Item description for Bryson City Seasons: More Tales of a Doctor's Practice in the Smoky Mountains by Walt Larimore MD...
Overview Drawing from real-life experiences, this book continues the up-close-and-personal look at one man's transformation into a compassionate family doctor.
Publishers Description Welcome to Bryson City, a small town tucked away in a fold of North Carolina s Smoky Mountains. The scenery is breathtaking, the home cooking can t be beat, the Maroon Devils football team is the pride of the town, and you won t find better steelhead fishing anywhere. But the best part is the people you re about to meet in the pages of Bryson City Seasons. In this joyous sequel to his bestselling Bryson City Tales, Dr. Walt Larimore whisks you along on a journey through the seasons of a Bryson City year. On the way, you ll encounter crusty mountain men, warmhearted townspeople, peppery medical personalities, and the hallmarks of a simpler, more wholesome way of life. Culled from the author s experiences as a young doctor settling into rural medical practice, these captivating stories are a celebration of this richly textured miracle called life. The whole book is delightful. My only criticism: there wasn't enough of it Margaret Brand, MD, co-laborer with Dr. Paul Brand in leprosy work in India"
Citations And Professional Reviews Bryson City Seasons: More Tales of a Doctor's Practice in the Smoky Mountains by Walt Larimore MD has been reviewed by professional book reviewers and journalists at the following establishments -
Christian Advance - 09/01/2005 page 41
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Est. Packaging Dimensions: Length: 8" Width: 5.4" Height: 0.9" Weight: 0.6 lbs.
Release Date Oct 30, 2005
Publisher Zondervan Publishing
ISBN 0310256720 ISBN13 9780310256724 UPC 025986256722
Availability 0 units.
More About Walt Larimore MD
Dr. Larimore is one of America's best-known family physicians and is listed in the Best Doctors in America, Who's Who in Medicine and Healthcare, and the International Health Professionals of the Year. His MD degree is from Louisiana State University and his Family Medicine residency was at Duke. Dr. Larimore practiced 4 years in the Smoky Mountains before moving to Central Florida to practice for 16 years. From 1993-1994 he served as the President of the Florida Academy of Family Physicians. In 1996, he was named America's Outstanding Family Medicine Educator by the American Academy of Family Physicians. In 2000, Dr. and Mrs. Larimore were named Educators of the Year by the Christian Medical Association. Dr. Larimore is now an author, educator, and medical journalist. He serves on the adjunct family medicine faculty of the University of Colorado Health Sciences Center in Denver and the In His Image Family Medicine Residency in Tulsa, Oklahoma. From 1996 to 2001, Dr. Larimore hosted over 850 episodes of the daily, live Ask the Family Doctor show on Fox's Health Network-being awarded the prestigious "Gracie" Award by the American Women in Radio and Television. From 2002 to 2004, Dr. Larimore hosted the Focus on Your Family's Health's syndicated radio and TV features. Dr. Larimore is a frequent guest about family health topics on a wide variety of television and radio programs and has appeared on The Today Show, CBS's Morning Show, several Fox News programs and CNN. Dr. Larimore has published twenty books and over 600 articles in dozens of medical, lay, and Internet publications. His best-selling books include Bryson City Tales: Stories of a Doctor's Practice in the Smoky Mountains and Alternative Medicine: The Christian Handbook. His most recent book, co-written with his wife of 35 years, Barb, is His Brain, Her Brain: How divinely designed differences can strengthen your marriage.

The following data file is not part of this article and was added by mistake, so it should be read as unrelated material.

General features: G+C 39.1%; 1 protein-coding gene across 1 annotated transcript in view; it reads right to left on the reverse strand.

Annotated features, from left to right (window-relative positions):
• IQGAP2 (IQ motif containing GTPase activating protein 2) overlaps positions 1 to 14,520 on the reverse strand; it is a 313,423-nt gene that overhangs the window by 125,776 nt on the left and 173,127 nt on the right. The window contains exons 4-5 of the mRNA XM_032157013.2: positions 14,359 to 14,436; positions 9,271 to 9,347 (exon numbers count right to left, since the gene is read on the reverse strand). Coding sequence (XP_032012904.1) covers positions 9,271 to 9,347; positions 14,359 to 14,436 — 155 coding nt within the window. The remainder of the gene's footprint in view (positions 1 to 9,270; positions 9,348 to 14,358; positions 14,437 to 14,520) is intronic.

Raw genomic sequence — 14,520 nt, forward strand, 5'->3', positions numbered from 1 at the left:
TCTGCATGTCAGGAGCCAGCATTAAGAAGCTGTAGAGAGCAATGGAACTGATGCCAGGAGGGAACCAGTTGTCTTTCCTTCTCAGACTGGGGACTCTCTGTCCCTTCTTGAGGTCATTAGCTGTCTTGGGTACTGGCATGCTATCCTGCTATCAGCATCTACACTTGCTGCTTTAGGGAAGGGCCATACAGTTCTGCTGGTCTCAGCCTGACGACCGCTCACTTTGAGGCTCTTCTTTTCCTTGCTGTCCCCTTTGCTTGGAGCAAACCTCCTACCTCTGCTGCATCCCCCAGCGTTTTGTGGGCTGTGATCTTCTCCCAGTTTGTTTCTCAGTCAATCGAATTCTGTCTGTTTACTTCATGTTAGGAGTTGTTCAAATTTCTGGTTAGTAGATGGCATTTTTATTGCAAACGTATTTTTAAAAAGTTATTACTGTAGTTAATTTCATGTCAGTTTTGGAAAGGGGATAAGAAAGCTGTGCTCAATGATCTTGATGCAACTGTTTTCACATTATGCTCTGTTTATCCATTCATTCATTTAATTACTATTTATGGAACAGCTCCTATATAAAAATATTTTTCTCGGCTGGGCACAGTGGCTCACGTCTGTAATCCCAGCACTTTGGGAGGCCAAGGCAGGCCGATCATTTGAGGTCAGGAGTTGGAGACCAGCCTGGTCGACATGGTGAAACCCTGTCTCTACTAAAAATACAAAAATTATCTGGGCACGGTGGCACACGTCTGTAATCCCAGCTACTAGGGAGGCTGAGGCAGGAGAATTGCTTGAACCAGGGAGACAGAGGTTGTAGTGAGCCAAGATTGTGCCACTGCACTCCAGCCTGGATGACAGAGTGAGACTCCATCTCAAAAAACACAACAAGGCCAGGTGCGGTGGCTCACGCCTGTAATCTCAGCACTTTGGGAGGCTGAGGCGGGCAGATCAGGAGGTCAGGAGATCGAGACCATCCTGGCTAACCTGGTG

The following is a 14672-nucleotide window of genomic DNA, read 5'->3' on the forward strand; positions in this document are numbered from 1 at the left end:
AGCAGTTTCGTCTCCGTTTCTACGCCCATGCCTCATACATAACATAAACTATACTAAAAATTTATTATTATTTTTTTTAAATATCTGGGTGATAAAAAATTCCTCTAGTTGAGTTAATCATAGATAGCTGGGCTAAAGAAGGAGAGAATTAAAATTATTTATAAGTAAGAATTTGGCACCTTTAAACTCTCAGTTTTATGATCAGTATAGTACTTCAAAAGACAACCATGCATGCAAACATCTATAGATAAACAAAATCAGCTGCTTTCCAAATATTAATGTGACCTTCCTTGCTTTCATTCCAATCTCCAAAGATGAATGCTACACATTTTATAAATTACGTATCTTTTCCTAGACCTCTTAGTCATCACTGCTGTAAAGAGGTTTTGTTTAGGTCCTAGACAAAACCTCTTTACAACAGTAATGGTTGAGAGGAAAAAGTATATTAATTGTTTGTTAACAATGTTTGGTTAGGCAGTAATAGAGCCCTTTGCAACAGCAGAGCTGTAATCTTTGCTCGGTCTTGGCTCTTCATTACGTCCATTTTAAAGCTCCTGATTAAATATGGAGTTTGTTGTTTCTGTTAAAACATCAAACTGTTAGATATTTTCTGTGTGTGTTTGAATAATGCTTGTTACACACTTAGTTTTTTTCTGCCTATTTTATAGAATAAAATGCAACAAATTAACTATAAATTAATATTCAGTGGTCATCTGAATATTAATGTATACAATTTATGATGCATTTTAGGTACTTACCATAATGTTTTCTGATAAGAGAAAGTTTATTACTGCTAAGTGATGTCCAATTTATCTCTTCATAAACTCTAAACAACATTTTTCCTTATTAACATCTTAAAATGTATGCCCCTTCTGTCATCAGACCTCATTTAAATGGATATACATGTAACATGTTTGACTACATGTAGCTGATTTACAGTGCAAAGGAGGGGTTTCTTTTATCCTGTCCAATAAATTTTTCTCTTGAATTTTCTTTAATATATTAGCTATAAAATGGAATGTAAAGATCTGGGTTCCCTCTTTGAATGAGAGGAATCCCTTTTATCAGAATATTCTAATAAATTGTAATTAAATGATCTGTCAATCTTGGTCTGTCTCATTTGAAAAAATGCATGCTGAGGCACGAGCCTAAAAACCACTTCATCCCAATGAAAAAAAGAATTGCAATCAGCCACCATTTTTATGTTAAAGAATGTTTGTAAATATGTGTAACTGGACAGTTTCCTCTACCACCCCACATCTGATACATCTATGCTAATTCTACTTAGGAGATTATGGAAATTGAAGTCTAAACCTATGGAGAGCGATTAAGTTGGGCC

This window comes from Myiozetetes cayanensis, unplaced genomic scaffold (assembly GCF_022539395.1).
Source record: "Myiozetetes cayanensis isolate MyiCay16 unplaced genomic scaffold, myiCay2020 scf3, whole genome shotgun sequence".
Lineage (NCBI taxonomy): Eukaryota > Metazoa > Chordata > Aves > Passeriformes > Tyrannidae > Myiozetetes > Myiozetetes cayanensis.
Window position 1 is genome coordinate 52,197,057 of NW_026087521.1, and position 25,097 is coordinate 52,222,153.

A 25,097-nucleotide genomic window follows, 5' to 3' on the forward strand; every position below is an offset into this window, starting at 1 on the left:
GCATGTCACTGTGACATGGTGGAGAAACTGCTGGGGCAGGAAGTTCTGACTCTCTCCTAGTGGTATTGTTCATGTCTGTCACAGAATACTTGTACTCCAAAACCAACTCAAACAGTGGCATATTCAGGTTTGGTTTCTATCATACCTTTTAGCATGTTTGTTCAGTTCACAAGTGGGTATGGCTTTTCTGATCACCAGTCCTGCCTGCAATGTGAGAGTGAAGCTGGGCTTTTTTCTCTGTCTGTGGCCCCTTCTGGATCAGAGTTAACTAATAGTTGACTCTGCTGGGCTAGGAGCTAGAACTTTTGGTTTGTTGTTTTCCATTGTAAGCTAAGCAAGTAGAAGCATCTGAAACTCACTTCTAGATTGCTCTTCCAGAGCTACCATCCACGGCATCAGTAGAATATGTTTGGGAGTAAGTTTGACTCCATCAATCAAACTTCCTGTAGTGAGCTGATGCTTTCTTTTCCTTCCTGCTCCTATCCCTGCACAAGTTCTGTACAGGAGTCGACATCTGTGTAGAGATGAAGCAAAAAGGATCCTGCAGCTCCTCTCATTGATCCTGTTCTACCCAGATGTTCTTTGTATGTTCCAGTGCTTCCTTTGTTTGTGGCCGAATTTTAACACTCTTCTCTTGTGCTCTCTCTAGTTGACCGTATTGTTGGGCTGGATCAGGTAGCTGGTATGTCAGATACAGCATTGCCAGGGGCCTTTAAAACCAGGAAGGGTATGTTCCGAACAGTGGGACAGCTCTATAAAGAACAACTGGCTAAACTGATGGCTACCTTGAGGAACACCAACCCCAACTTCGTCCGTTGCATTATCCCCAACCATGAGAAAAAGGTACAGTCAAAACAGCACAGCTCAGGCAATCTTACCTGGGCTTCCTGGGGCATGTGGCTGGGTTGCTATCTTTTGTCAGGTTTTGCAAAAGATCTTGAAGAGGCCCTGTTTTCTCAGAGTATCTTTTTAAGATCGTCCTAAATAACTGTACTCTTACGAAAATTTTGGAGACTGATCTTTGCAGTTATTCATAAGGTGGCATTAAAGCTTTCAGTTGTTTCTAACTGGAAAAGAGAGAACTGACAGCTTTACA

Walt Larimore MD has published or released items in the following series...
Reviews - What do customers think about Bryson City Seasons?
Doctoring the body and the soul Apr 13, 2006
Dr. Walt Larimore returns with the second book of his series which chronicles the early days of his practice in the Smoky Mountains. This book is as charming as the first one, as the residents of tiny Bryson City try to get used to the big city ways of one of its newest practitioners. In the first book of the series, Dr. Larimore discovers that some simple country remedies work just as well or better than the latest medical technology. In this book, he learns that the key to curing patients is not only in the physical realm, but in the mental and spiritual areas as well. He goes into greater detail about his daughter's cerebral palsy, and does not hesitate to tell some funny stories in which he is the butt of the joke. This book and the others in the series make for delightful reading.